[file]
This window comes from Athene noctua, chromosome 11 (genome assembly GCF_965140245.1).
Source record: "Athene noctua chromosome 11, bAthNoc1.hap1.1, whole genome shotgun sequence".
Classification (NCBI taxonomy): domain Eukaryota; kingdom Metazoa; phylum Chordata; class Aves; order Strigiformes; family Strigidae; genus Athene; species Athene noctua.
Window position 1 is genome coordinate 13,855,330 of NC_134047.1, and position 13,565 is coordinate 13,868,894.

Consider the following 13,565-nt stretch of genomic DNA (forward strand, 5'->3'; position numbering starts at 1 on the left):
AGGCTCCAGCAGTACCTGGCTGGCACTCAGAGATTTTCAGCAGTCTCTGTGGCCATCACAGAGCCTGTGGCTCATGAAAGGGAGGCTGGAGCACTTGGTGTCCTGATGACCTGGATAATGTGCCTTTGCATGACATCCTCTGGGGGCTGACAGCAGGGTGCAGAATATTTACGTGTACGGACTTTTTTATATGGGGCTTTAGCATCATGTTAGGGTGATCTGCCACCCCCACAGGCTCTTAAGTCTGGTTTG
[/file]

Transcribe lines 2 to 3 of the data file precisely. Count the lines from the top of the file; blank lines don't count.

Source record: "Athene noctua chromosome 11, bAthNoc1.hap1.1, whole genome shotgun sequence".
Classification (NCBI taxonomy): domain Eukaryota; kingdom Metazoa; phylum Chordata; class Aves; order Strigiformes; family Strigidae; genus Athene; species Athene noctua.